Phone charging paves way for mobile banking

14 Nov

When agents for the mobile network Tigo came to the village of Mwamabaza scouting for a local representative they were directed to Nelson Gwimira as the most enterprising man in the community. Nelson runs a phone charging business and barber shop using solar power and sells airtime vouchers for the three main networks in Tanzania. The Tigo staff were looking for someone interested in offering mobile money services. Nelson signed up and will soon be enabling his neighbours to send and receive money through their phones. He will be the first person in his community to offer this service.

Nelson Gwimira outside his shop

Nelson Gwimira outside his shop

Mwamabanza is 5km from the national grid down a dirt road off the main highway east of Mwanza in northern Tanzania. It is typical of hundreds of communities in this region. People grow rice, cotton and vegetables, keep a few cows and goats. Many people in the village own phones but there is no electricity and no bank.
Nelson started charging phones last year, operating from his home with a 25W panel. When he heard of GVEP’s programme of support for solar charging businesses in the Mwanza region he applied to join. During the initial training sessions he picked up a number of ideas and immediately set about implementing them. He bought a second panel of 50W, constructed a small shop and opened up a barber shop. The electric clippers run off the battery and inverter connected to the panel. He moved his other panel to the shop and now provides the phone charging service from the there. The business has been operating successfully for four months.

One of Nelson's employees, Augustine Herbert, cuts hair while phones are charging in the cabinet behind

One of Nelson’s employees, Augustine Herbert, cuts hair while phones are charging in the cabinet behind

The day I visited there were 17 phones charging. Demand is high. Nelson told me he never charges fewer than 15 phones in a day and normally it is around 30. He has started keeping records calculating each month his profit from the business in a cashbook. He’s now building a small shop next door to the existing unit where the phone and mobile money business will operate from, leaving the existing space for hair cutting. He has built these structures on the land of a neighbour. The land is free for two years after which he will pay a monthly rent. He employs one full-time person at the shop and another part-time.
Phone charging is good business but recently competition has arisen from people who are stealing power from a nearby phone mast and running a service as 200/- a charge (US 12 cents.) Nelson has had to lower his price from the 300/- he was charging to remain competitive. The thieves of course have no costs as they get their power supply free. GVEP has reported the illegal activities at the mast to the local officials to try to get it stopped.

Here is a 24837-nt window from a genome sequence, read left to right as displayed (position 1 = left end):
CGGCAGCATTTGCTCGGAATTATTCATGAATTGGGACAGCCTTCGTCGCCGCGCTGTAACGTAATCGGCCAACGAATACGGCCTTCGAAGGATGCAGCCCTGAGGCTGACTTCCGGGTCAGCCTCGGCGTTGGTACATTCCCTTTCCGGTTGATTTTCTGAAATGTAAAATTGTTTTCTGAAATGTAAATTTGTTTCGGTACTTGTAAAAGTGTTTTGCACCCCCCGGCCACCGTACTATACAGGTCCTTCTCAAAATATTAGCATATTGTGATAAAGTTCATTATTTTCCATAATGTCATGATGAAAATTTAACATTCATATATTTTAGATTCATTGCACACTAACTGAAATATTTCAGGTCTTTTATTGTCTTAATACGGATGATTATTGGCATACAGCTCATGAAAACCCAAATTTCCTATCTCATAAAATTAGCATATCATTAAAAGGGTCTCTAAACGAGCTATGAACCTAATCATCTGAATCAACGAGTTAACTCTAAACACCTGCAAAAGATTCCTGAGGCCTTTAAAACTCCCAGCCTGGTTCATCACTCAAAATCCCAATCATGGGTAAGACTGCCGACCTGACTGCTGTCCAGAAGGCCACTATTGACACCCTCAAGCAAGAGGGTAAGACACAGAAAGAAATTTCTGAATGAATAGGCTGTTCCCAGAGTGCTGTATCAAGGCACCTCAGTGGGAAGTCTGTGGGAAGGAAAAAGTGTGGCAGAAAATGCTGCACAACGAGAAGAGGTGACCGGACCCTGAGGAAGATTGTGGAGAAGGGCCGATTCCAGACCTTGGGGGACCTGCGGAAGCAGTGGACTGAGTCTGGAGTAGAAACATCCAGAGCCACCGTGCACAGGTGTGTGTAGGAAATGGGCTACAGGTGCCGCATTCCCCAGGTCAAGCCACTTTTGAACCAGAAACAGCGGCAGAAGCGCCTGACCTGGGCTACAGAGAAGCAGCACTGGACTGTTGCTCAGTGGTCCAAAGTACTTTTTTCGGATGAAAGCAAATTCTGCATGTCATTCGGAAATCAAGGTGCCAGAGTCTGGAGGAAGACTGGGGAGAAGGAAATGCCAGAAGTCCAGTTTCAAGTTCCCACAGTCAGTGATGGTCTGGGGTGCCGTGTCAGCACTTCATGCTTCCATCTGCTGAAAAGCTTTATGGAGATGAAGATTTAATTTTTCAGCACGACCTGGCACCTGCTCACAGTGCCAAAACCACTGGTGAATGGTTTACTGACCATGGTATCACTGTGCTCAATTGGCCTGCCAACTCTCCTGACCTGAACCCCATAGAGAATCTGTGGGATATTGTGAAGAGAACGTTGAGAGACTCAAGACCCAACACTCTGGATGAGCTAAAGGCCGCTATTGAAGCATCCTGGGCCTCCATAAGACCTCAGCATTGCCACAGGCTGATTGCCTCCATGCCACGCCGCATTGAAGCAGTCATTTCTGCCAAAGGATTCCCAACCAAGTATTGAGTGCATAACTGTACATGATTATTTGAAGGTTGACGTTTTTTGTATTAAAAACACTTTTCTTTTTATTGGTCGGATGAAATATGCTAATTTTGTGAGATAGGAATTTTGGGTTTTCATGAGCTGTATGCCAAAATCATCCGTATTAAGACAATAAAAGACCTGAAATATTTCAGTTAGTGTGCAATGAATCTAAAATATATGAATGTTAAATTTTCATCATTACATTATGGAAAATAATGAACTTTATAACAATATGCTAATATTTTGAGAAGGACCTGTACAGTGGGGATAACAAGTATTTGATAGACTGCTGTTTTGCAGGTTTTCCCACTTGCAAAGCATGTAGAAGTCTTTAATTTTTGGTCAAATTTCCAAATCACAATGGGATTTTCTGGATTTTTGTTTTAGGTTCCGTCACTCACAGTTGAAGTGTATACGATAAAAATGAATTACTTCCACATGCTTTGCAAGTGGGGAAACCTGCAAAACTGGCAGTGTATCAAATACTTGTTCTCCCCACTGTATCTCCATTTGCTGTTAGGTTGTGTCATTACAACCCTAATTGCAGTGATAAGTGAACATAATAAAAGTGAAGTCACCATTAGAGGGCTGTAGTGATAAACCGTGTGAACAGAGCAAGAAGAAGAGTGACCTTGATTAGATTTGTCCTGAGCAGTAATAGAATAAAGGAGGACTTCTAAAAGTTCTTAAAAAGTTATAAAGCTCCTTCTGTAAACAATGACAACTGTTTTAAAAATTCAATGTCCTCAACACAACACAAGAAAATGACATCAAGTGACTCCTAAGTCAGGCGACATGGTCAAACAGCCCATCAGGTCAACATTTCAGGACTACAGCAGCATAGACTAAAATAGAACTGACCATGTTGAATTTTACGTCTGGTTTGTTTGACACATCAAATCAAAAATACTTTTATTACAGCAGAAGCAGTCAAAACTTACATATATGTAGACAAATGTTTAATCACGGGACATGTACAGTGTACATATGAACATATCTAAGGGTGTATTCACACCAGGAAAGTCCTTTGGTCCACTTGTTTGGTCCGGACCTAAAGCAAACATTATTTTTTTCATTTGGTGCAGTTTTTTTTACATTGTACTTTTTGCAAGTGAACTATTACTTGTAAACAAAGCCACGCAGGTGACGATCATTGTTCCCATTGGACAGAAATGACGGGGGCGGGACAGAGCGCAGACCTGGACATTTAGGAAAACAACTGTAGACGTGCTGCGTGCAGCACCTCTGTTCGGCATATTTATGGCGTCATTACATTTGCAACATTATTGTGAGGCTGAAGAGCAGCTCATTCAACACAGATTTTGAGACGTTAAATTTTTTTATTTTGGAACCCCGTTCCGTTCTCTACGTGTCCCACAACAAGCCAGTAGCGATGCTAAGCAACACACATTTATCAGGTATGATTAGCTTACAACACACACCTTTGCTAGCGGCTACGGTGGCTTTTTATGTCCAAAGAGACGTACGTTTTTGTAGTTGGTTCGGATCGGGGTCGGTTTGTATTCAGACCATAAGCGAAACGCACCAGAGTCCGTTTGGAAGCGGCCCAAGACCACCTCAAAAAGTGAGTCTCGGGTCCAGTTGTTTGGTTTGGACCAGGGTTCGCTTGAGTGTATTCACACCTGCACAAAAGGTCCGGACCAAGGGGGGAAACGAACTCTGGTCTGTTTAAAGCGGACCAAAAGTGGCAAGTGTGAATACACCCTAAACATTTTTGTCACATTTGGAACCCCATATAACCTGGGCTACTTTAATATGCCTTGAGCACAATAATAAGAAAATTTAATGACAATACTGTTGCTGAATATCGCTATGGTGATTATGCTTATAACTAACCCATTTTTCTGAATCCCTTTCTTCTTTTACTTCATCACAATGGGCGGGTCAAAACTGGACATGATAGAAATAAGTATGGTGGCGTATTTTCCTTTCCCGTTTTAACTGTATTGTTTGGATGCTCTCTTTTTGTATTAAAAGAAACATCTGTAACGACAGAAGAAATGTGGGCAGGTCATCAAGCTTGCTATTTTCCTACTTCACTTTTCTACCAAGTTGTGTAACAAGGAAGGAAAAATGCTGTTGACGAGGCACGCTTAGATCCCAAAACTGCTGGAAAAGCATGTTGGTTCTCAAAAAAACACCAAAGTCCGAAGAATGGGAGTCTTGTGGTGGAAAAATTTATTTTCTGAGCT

Nelson’s ambitions do not stop with phones and haircutting. He has applied with GVEP assistance for a loan of 1.5m Tanzanian shillings ($930) to set up a regular TV show – football, news and films. Nelson has never taken a loan before but has joined a local credit and savings cooperative from which he will be able to obtain finance. GVEP has negotiated a lower than normal interest rate for entrepreneurs it introduces. GVEP has worked with the cooperative for several years and has helped it acquire active and reliable new members.
The TV shows will be screened in the backyard of Nelson’s house, under a thatched canopy supported on wooden poles. It’s a simple structure of traditional design which can be made from locally available material at low cost. Nelson showed me some of the tree trunks and branches he has already started to gather. They are piled by a saw pit where he is cutting the wood into rough planks for seating using a handsaw. Like the mobile banking the TV shows will be a new development for the community.

Nelson in his backyard showing GVEP staff where he plans to show films and football on TV

Nelson in his backyard showing GVEP staff where he plans to show films and football on TV

‘Before I met GVEP my vision was clouded.’ Nelson said. ‘GVEP gave me many ideas, even the cabinet in which I keep the phones while they are charging to protect them from dust. I built this after the training I received. I also started keeping records. This helps me monitor the business. I can see that this week I had a lot of customers and this week less. It helps me know if we are giving good customer service.’
The opportunity with Tigo was not the direct result of an introduction by GVEP. But because of his training and enterprise Nelson was able to convince the agents he was the man to do business with.

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One Response to “Phone charging paves way for mobile banking”

  1. mobile payments February 8, 2014 at 9:03 pm #

    Give that man a medal! Running a successful business like that in that type of community is very tough but still he retains the crack out of it. Mobile banking solutions should focus more on these types of areas as retail and wholesale types of transactions are more likely to be concentrated in these communities.

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